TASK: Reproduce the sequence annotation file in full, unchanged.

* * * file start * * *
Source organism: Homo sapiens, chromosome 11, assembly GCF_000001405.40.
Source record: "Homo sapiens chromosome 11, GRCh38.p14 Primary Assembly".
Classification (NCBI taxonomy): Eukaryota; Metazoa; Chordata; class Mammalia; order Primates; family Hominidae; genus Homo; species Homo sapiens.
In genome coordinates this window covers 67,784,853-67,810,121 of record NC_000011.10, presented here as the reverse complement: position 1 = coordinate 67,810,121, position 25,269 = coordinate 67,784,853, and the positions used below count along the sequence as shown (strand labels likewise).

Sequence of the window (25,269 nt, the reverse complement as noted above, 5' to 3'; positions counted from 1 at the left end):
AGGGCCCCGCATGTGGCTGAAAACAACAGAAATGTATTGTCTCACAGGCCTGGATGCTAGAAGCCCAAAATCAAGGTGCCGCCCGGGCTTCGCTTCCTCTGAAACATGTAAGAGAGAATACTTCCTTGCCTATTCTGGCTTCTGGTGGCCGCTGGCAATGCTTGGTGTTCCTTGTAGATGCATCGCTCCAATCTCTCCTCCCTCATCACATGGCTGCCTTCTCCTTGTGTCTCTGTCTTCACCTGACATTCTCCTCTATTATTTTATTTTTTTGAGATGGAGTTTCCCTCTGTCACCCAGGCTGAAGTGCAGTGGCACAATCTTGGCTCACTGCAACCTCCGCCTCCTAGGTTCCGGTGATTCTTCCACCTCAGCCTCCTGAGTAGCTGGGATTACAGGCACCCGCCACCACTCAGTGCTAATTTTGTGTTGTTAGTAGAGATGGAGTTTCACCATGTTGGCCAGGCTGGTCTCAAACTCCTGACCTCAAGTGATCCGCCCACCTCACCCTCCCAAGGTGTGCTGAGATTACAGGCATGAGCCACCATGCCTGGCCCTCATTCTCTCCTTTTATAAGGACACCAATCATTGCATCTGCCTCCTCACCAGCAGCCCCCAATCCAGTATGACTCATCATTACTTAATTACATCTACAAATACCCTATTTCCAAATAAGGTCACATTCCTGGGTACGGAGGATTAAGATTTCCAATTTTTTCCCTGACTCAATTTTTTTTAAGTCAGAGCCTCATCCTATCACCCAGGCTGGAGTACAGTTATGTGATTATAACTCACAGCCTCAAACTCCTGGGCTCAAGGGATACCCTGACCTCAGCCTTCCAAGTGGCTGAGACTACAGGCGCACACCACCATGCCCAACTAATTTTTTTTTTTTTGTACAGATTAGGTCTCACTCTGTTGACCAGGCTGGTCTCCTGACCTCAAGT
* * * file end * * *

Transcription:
Source organism: Homo sapiens, chromosome 11, assembly GCF_000001405.40.
Source record: "Homo sapiens chromosome 11, GRCh38.p14 Primary Assembly".
Classification (NCBI taxonomy): Eukaryota; Metazoa; Chordata; class Mammalia; order Primates; family Hominidae; genus Homo; species Homo sapiens.
In genome coordinates this window covers 67,784,853-67,810,121 of record NC_000011.10, presented here as the reverse complement: position 1 = coordinate 67,810,121, position 25,269 = coordinate 67,784,853, and the positions used below count along the sequence as shown (strand labels likewise).

Sequence of the window (25,269 nt, the reverse complement as noted above, 5' to 3'; positions counted from 1 at the left end):
AGGGCCCCGCATGTGGCTGAAAACAACAGAAATGTATTGTCTCACAGGCCTGGATGCTAGAAGCCCAAAATCAAGGTGCCGCCCGGGCTTCGCTTCCTCTGAAACATGTAAGAGAGAATACTTCCTTGCCTATTCTGGCTTCTGGTGGCCGCTGGCAATGCTTGGTGTTCCTTGTAGATGCATCGCTCCAATCTCTCCTCCCTCATCACATGGCTGCCTTCTCCTTGTGTCTCTGTCTTCACCTGACATTCTCCTCTATTATTTTATTTTTTTGAGATGGAGTTTCCCTCTGTCACCCAGGCTGAAGTGCAGTGGCACAATCTTGGCTCACTGCAACCTCCGCCTCCTAGGTTCCGGTGATTCTTCCACCTCAGCCTCCTGAGTAGCTGGGATTACAGGCACCCGCCACCACTCAGTGCTAATTTTGTGTTGTTAGTAGAGATGGAGTTTCACCATGTTGGCCAGGCTGGTCTCAAACTCCTGACCTCAAGTGATCCGCCCACCTCACCCTCCCAAGGTGTGCTGAGATTACAGGCATGAGCCACCATGCCTGGCCCTCATTCTCTCCTTTTATAAGGACACCAATCATTGCATCTGCCTCCTCACCAGCAGCCCCCAATCCAGTATGACTCATCATTACTTAATTACATCTACAAATACCCTATTTCCAAATAAGGTCACATTCCTGGGTACGGAGGATTAAGATTTCCAATTTTTTCCCTGACTCAATTTTTTTTAAGTCAGAGCCTCATCCTATCACCCAGGCTGGAGTACAGTTATGTGATTATAACTCACAGCCTCAAACTCCTGGGCTCAAGGGATACCCTGACCTCAGCCTTCCAAGTGGCTGAGACTACAGGCGCACACCACCATGCCCAACTAATTTTTTTTTTTTTGTACAGATTAGGTCTCACTCTGTTGACCAGGCTGGTCTCCTGACCTCAAGT